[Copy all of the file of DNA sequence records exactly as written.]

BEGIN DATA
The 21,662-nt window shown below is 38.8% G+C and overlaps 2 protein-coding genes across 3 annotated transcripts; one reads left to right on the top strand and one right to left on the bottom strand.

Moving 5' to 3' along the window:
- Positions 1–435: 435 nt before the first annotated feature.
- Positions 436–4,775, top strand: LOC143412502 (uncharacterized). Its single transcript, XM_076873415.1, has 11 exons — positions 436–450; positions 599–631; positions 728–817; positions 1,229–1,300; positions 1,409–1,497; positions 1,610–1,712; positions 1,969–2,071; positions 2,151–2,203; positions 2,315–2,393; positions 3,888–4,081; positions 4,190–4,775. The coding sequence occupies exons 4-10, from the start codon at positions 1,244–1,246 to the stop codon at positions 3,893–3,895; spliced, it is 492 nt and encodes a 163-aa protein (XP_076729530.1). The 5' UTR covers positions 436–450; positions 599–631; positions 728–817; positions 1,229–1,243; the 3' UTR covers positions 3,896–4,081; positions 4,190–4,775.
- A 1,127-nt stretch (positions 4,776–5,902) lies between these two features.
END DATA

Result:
The 21,662-nt window shown below is 38.8% G+C and overlaps 2 protein-coding genes across 3 annotated transcripts; one reads left to right on the top strand and one right to left on the bottom strand.

Moving 5' to 3' along the window:
- Positions 1–435: 435 nt before the first annotated feature.
- Positions 436–4,775, top strand: LOC143412502 (uncharacterized). Its single transcript, XM_076873415.1, has 11 exons — positions 436–450; positions 599–631; positions 728–817; positions 1,229–1,300; positions 1,409–1,497; positions 1,610–1,712; positions 1,969–2,071; positions 2,151–2,203; positions 2,315–2,393; positions 3,888–4,081; positions 4,190–4,775. The coding sequence occupies exons 4-10, from the start codon at positions 1,244–1,246 to the stop codon at positions 3,893–3,895; spliced, it is 492 nt and encodes a 163-aa protein (XP_076729530.1). The 5' UTR covers positions 436–450; positions 599–631; positions 728–817; positions 1,229–1,243; the 3' UTR covers positions 3,896–4,081; positions 4,190–4,775.
- A 1,127-nt stretch (positions 4,776–5,902) lies between these two features.